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Daniel Kumin Posted: Aug 14, 2014 7 comments

Audio Performance
Video Performance
PRICE $1,199

Ready for UHD with HDMI 2.0
Refined amplifiers headline strong sonics
Outstanding multiroom abilities, including dual HD-on-HDMI programs
Dolby Atmos capability
Proprietary auto-EQ had much subtler effect than previous-gen’s Audyssey

Onkyo’s usual benchmark audio and video get incremental upgrades, plus new features that include future-proofing HDMI 2.0 and Dolby Atmos.

Onkyo may or may not be the actual market leader in audio/video receivers, measured by unit sales, dollars, or any other B-school metric you care to name. But I’m fairly certain that, year in, year out, they produce more new AVR models combining performance, value, and innovation than anyone else. The TX-NR838 is a suitable example. On the face of things, the receiver seems identical to last year’s TX-NR828, which it replaces: unchanged power ratings, same basic specs, nearly identical quantities of inputs and outputs (this year’s version drops the composite count by one and kicks S-video to the curb altogether), and largely untouched cosmetics and user interface. But look a bit closer, and distinctions begin to come to light.

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Al Griffin Posted: Aug 14, 2014 2 comments
Got a tech question for Sound & Vision? Email us at

Q: I have a Yamaha 7.1-channel AV receiver in my system that’s set up to power a 5.1 speaker system. Very seldom do I hear sound coming out of my surround speakers when watching movies on Blu-ray, though I do occasionally hear sounds like thunder. I have even boosted the output of the surround channels relative to the fronts, and it doesn’t make a difference. What’s going on?—Chuck Schumm / via e-mail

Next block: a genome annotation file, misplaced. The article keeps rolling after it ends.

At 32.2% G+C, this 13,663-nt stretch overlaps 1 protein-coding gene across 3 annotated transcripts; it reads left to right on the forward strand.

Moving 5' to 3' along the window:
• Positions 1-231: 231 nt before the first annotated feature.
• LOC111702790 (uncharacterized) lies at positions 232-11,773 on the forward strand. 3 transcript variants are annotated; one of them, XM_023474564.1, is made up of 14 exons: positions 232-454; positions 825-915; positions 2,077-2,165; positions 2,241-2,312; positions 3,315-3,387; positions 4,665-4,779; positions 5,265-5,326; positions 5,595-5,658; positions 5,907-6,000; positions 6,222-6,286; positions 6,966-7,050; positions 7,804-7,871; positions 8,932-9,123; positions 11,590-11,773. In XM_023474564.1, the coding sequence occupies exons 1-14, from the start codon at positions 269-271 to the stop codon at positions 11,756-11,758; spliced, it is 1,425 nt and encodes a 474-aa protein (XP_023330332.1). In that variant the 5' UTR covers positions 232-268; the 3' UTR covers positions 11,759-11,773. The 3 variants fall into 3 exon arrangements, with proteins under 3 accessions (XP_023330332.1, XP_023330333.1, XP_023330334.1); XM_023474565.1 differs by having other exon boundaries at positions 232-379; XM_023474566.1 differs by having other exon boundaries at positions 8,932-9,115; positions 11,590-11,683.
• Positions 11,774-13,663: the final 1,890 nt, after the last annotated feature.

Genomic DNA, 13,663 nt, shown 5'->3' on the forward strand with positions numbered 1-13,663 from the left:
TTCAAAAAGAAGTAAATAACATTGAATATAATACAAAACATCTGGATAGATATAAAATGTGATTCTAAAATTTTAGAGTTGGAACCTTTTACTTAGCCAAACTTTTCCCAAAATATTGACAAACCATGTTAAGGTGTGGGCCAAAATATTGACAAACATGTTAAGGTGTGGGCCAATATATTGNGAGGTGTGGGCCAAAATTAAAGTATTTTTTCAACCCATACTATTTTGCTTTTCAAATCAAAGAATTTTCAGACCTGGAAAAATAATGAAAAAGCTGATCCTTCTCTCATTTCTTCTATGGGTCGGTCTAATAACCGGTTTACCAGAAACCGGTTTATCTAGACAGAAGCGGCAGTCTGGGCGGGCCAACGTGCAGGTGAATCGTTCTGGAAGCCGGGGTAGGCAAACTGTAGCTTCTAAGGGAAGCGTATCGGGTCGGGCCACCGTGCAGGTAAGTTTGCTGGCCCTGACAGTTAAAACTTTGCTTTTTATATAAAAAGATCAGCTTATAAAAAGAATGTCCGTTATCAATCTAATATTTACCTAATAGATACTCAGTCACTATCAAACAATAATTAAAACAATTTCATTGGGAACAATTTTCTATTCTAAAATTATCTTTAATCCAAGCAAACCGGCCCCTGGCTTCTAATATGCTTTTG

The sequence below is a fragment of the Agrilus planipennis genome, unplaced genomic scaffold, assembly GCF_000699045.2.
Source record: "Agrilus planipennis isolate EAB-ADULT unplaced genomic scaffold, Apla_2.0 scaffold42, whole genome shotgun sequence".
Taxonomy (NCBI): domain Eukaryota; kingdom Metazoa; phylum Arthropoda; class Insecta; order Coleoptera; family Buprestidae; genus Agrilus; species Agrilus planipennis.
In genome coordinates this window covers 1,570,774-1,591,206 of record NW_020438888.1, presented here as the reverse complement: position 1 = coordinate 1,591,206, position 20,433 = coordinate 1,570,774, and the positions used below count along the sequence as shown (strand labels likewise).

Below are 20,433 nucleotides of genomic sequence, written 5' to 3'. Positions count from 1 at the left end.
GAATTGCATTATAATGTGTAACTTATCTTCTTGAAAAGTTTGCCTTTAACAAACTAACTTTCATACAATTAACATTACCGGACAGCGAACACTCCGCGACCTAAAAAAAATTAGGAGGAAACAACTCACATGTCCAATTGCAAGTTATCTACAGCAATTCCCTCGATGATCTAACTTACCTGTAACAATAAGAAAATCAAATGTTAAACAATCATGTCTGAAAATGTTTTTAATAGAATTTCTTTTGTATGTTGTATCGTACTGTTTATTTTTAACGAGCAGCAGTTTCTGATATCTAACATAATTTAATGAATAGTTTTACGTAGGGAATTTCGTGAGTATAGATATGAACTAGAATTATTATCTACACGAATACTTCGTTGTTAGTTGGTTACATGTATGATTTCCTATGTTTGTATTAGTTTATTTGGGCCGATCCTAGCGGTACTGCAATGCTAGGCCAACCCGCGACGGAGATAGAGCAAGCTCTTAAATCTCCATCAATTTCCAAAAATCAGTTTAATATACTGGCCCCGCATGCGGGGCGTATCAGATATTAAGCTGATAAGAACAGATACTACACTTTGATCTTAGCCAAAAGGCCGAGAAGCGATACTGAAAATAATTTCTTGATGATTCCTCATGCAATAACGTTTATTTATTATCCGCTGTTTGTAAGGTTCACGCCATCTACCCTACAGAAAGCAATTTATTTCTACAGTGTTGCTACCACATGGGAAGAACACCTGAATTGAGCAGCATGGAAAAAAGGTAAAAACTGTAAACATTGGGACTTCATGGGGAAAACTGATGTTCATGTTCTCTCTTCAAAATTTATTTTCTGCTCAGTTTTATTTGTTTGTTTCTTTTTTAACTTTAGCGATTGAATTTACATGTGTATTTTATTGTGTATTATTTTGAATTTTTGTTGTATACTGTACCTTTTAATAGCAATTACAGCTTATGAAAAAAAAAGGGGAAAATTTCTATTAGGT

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Thomas J. Norton Posted: Aug 13, 2014 5 comments
Pioneer's speaker guru Andrew Jones conducting one of the first Dolby Atmos demos in Los Angeles.

Things are moving fast on the Dolby Atmos front. Here's an in-depth look at Dolby Atmos—what it is and how it works—as well as my first impressions of recent demos conducted by Pioneer and Dolby Labs.

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SV Staff Posted: Aug 13, 2014 8 comments
LG announced plans to launch its next-generation 55-inch OLED TV in late August.
Mike Mettler Posted: Aug 13, 2014 1 comments
“The best way to listen to Led Zeppelin is off of the analog tapes, but unfortunately, I can’t invite you around to listen to them.” That’s Jimmy Page, answering my question about whether vinyl is still the benchmark for experiencing Led Zeppelin music at a press conference following a listening event he hosted in New York City back in May. But now that Page has personally remastered all nine of Zep’s formidable studio albums in 96-kHz/24-bit, high-resolution digital audio appears to be the ideal format for hearing every detail and nuance put forth from the collective hammer of the gods.
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Anthony Chiarella Posted: Aug 13, 2014 0 comments
Increasingly depressed and agoraphobic since her divorce, Adele (Kate Winslet) relies upon her doting son, Henry (Gattlin Griffith). At the start of the 1987 Labor Day weekend, mother and son are confronted by escaped convict Frank (Josh Brolin), who demands their assistance in eluding the authorities. Over the next few days, Frank’s kindness and innocence are manifest, and the trio has become a family—almost. Confused by conflicting emotions and threatened with the prospect of a competitor for his mother’s love, the awkward adolescent facilitates Frank’s capture. Adele has loved and lost again. Or has she?